Revision Tip #13

Given how late it is right now, you might have already figured this one out.

Revision Tip #13

When revising, sometimes you just need to turn the blasted Internet off. As in all the way OFF.

Because when revising, you have to hold a million strands of character and story and setting and voice and everything else in your head. Some days, there just isn’t room for anything else.

Revision Tip #11

Big news: Kirkus is shutting down.

How do you think this will affect publishing and bookselling?

Hard to understand news: Some readers in Sweden are talking about WINTERGIRLS. My Swedish is not very good, but I am pretty sure they were not overly fond of the book. Can anyone do a better job translating than I did? I don’t need word-for-word, I am just looking for the overall gist of the review.

Revision Tip #11

When you wake up thinking about your characters, don’t fart around with email or television or blog entries. Get to work!

Which I am doing right now.

(Though I will come up with something more useful later today,if my brain slows down.)

B’day & New YALSA award & Rev Tip #10 (setting)

(Excuse me, family business first) HAPPY BIRTHDAY, JESSICA!!

(Thank you.)

The nominees for the 2010 YALSA Award for Excellence in Nonfiction for Young Adults have been named and I am really excited for two friends, Deborah Heiligman (Charles and Emma) and Tanya Lee Stone (Almost Astronauts) whose books both made the list.Huzzah!

Revision Tip #10

I need to clarify yesterday’s tip.

A Facebook Friend wrote in to say my advice contradicted what Barry Lyga wrote on his blog.

(I’ll wait while you hop over to Barry’s page and see what he wrote.)

(Really, it’s OK. I just made tea. The fire is warm. Go on! Shoo!)


(Are you back yet?)

Barry and I agree more than we disagree. We are both striving for the balance between tight writing and clear writing. Neither one of us wants you to waste words and page space on dialog or description that don’t move the story forward.

But I see opportunity to use what he calls "blocking" as a way to move the story forward. It’s all in the details. There is no point to just throwing in descriptions of actions simply to avoid a page of dialog that bounces back and forth between two people. (For the record, my first drafts are often page after page of dialog.) The key is to find THE EXACT RIGHT ACTIONS that will help your characters show what’s going on inside them in addition to telling.

This is where choosing the right setting for a scene helps.

I’ll give you an example from CATALYST. There is an emotionally loaded scene in which the main character, 18-year-old Kate, is talking to her younger brother. The two of them have just come from a funeral for a small child who was a neighbor. The brother is pestering Kate for details about their mother’s funeral, which happened when he was an infant.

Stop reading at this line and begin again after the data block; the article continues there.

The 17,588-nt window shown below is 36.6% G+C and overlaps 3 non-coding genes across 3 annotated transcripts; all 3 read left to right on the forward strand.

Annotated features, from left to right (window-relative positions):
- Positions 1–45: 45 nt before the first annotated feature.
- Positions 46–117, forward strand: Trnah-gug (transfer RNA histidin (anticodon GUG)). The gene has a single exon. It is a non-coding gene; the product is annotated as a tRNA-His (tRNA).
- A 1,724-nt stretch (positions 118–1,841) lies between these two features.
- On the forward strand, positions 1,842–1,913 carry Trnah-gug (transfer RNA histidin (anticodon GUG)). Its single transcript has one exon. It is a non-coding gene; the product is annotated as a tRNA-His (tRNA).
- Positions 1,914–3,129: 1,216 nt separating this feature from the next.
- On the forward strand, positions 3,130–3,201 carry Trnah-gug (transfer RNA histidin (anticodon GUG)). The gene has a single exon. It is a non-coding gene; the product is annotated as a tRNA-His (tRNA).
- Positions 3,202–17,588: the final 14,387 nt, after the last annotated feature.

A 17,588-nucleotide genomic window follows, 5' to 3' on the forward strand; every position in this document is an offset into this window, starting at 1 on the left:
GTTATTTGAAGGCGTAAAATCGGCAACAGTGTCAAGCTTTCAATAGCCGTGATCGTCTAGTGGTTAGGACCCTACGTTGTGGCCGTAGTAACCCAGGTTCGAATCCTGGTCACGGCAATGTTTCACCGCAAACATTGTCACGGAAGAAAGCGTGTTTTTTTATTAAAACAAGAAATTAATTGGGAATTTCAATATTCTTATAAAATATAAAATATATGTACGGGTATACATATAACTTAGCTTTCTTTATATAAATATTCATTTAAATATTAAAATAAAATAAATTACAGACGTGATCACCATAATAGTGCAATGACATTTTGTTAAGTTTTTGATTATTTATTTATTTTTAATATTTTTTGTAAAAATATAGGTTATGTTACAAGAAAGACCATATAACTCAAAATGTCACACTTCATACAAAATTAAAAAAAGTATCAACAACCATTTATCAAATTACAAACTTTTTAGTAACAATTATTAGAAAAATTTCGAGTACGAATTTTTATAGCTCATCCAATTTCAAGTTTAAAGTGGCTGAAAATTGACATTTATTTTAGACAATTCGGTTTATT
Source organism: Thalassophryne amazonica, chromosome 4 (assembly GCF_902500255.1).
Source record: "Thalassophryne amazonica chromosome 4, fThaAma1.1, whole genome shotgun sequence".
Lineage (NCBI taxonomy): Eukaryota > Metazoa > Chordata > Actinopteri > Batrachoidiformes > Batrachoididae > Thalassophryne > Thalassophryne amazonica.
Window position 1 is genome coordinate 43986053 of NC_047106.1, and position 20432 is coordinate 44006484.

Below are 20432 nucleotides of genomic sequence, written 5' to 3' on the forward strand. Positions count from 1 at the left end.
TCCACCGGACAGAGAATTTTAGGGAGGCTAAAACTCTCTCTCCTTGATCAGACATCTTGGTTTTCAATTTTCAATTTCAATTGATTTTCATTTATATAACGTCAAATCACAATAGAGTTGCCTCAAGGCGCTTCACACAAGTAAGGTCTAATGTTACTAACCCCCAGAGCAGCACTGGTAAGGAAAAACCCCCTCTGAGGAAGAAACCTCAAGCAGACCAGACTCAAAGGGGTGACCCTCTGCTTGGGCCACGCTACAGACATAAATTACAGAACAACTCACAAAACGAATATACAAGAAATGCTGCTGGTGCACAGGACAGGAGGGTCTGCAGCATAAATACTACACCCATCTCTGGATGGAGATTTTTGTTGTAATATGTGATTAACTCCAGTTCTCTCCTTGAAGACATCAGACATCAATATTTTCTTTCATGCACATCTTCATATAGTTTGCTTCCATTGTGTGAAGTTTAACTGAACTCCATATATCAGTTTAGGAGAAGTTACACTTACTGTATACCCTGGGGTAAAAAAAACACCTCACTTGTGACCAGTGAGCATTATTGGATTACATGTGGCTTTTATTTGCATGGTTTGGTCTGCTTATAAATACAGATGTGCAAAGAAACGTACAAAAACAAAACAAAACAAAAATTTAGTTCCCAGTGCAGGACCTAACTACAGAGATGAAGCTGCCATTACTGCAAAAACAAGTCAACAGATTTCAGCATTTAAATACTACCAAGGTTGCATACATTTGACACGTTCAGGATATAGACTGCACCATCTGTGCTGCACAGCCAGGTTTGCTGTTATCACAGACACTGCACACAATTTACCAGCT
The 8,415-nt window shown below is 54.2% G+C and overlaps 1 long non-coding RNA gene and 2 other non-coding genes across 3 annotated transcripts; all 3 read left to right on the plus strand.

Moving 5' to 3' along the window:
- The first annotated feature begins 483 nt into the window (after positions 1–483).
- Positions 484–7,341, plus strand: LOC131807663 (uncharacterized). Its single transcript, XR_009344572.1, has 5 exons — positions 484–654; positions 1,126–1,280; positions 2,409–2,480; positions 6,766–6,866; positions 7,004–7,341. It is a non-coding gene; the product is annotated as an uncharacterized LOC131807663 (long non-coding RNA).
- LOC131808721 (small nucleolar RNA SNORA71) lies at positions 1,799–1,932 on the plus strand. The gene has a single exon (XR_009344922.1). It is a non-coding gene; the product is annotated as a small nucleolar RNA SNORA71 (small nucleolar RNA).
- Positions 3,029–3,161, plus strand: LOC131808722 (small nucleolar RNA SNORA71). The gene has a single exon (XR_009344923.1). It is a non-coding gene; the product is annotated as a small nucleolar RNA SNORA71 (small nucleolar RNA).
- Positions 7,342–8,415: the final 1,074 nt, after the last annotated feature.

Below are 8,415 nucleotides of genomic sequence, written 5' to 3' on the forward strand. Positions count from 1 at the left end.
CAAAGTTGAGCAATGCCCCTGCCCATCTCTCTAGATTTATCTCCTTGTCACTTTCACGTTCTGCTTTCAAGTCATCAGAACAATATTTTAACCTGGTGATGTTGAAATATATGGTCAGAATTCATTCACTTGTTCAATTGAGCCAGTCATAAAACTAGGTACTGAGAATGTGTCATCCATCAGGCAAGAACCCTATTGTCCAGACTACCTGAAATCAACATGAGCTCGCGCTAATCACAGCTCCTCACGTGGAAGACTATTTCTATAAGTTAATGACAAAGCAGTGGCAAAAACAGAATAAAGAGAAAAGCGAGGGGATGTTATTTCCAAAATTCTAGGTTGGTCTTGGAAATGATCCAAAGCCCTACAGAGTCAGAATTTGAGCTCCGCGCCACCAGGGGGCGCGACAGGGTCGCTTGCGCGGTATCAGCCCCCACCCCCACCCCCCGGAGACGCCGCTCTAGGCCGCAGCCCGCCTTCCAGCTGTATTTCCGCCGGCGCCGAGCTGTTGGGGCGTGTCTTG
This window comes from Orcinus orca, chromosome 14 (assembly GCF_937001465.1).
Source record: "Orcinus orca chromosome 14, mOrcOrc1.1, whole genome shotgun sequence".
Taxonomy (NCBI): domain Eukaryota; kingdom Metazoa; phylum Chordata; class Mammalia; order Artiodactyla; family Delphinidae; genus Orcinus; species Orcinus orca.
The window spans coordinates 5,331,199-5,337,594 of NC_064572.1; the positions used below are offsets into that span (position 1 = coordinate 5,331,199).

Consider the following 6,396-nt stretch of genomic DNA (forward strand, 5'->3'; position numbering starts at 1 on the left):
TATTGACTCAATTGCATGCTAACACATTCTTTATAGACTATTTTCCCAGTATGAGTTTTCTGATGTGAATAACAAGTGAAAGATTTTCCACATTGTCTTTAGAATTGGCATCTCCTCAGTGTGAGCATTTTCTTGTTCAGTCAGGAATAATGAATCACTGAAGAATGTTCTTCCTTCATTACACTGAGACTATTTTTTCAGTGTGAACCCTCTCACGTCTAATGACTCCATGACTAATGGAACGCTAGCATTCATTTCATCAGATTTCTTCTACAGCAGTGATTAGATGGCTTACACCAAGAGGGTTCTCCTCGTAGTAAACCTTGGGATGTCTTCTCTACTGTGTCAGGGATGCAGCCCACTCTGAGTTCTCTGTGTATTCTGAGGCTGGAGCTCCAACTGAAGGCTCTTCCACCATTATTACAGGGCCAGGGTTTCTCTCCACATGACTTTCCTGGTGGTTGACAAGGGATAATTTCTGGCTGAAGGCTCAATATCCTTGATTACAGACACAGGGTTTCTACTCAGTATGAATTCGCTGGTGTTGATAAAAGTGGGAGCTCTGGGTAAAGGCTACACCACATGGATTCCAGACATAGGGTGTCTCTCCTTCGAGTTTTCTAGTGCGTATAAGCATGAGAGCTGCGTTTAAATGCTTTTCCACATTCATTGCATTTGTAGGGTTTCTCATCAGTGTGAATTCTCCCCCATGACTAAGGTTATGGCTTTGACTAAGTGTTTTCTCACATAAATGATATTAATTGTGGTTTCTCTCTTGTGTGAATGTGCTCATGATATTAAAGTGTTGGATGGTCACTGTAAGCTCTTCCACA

In the scene, Kate is cleaning the kitchen. (Their father is the minister, they live next to the church, the congregation gathered at their house after the funeral for a meal.) She is wiping clean, sanitizing, scrubbing, putting things into boxes, sweeping up – all actions that really show what she is trying very hard to do with the memories and feelings about the death of her mother. In the climax of the scene, she puts the last container of food in the refrigerator and slams the door so hard that family photos and the drawings by the dead child all fall off the door of the fridge.

That dialog could have been set in many different places, but I deliberately chose the kitchen because of the opportunities it gave me to create subtext for Kate. Putting action into dialog sequences ensures you don’t have talking heads on the page, and it allows you to give the reader more information than just the dialog alone, if you are wise about your choice of action and setting.

Does this make sense?

Questions? Thoughts?

Revision Tip #9 – My Kingdom for a Verb

Does your draft have dialog that goes on for pages? Feels like a screenplay more than a novel?

You (or more accurately) your characters need some action: Verbs, my friends. You are in need of verbs.

Step 1: Choose a dialog-heavy scene.

Step 2: Brainstorm abut what kinds of actions the characters might be doing while they are having this conversation. F. ex., mom and son arguing at the grocery store about if he can borrow the car Friday night. Potential actions: picking out groceries (be specific!), checking labels, returning groceries to shelf (possibility for character development! Does this character go to the trouble of returning item where it belongs or not?), smelling squeezing, poking. More character development: are items neatly stacked in cart, or thrown in?

Step 3: Insert actions into dialog.

Step 4: See where you can trim dialog by allowing characters’ actions to speak louder than their words.